A report published today by the European Court of Auditors (ECA) finds that most of the errors in rural development policy are due to breaches of conditions set by Member States. Their control authorities could and should have detected and corrected most of the errors affecting investment measures in rural development. Their control systems are deficient because checks are not exhaustive and are based on insufficient information.
“It’s important to understand why the rate of errors in rural development policy is unacceptably high. The key to bringing it down is to strike the right balance between the number and complexity of rules governing spending – which help achieve policy goals such as improving agricultural competitiveness – and the efforts to guarantee compliance with such rules,” commented Rasa Budbergytė, the ECA Member responsible for the report.
This Special Report entitled “Errors in rural development spending: what are the causes, and how are they being addressed?” focuses on the compliance of rural development implementation with the applicable laws and regulations and describes the main causes of the high error rate for rural development. It also assesses whether the steps taken by the Member States and the Commission are likely to address the identified causes effectively in the future. The report includes information made available to the auditors up to the end of September 2014.
The EU and Member States allocated more than 150 billion euro to rural development policy during the 2007-2013 programming period, divided almost equally between investment measures and area-related aid. Rural development expenditure is implemented by shared management between the Member States and the Commission. Member States are responsible for implementing the rural development programmes at the appropriate territorial level, according to their own institutional arrangements. The Commission is responsible for supervising Member States to ensure that they fulfil their responsibilities.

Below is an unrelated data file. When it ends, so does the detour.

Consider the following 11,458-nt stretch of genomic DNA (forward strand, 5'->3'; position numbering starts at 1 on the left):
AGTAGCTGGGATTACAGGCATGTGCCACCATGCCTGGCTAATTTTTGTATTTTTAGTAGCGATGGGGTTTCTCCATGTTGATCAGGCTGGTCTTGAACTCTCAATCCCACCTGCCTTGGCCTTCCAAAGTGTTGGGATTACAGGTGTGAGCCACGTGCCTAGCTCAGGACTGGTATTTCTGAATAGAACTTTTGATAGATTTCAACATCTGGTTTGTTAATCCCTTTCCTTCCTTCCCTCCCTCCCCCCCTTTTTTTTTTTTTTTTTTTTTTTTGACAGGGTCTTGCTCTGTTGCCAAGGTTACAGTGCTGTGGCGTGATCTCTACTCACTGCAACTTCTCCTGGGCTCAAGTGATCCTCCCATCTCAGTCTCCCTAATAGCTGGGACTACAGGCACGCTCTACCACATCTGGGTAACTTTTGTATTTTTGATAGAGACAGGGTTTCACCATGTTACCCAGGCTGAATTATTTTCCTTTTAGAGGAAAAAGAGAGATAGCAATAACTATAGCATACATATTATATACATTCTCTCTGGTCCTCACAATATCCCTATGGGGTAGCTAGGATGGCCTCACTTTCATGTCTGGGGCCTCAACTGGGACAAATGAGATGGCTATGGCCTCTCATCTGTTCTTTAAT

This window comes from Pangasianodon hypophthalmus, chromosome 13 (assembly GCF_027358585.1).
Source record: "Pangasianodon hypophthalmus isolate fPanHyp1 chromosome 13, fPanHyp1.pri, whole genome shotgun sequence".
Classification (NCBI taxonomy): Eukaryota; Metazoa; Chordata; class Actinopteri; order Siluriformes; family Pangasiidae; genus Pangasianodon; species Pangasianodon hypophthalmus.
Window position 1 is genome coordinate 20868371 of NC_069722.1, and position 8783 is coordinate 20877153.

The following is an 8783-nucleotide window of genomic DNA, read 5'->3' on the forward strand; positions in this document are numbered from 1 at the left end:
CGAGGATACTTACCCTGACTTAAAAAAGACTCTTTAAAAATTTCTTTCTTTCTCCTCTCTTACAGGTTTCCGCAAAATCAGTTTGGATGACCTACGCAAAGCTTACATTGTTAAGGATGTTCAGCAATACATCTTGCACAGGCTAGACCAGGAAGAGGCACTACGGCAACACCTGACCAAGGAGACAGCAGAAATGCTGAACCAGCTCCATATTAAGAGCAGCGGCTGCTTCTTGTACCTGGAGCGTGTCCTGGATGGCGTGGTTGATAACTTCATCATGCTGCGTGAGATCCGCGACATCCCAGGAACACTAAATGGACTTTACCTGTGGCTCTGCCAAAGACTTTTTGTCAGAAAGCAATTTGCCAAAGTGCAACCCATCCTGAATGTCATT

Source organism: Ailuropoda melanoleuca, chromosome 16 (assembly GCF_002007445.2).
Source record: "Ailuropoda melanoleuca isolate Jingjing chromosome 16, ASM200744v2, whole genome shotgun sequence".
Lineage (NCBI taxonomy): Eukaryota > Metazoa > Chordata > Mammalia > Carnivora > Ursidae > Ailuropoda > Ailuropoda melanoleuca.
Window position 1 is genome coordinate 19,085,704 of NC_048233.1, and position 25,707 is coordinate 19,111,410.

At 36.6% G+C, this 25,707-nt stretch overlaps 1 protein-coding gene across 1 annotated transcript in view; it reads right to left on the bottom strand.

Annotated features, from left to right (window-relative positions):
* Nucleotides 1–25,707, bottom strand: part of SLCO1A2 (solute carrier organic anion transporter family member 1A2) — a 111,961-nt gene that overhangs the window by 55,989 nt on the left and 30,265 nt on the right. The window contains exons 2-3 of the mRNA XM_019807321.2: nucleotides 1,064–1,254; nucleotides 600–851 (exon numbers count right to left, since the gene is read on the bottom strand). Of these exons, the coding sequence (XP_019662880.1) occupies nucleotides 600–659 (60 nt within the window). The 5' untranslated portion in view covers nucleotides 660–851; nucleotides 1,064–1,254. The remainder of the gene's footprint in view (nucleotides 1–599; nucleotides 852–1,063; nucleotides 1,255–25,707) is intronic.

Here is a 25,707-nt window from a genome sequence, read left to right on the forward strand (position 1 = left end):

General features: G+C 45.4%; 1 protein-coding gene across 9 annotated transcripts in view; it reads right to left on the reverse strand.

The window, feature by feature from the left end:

The significant level of non-compliance with applicable rules, as reflected in the high error rate, means that the money concerned is not spent according to the rules. This may negatively affect the attainment of rural development policy objectives, such as improving the competitiveness of agriculture and forestry, improving the environment and the countryside, improving the quality of life in rural areas and encouraging the diversification of economic activity.
Press release: The complexity of rural development policy and Member States’ weak control systems are the chief causes of the high error rate in spending, say EU Auditors
Special Report nº 23/2014: Errors in rural development spending: what are the causes, and how are they being addressed?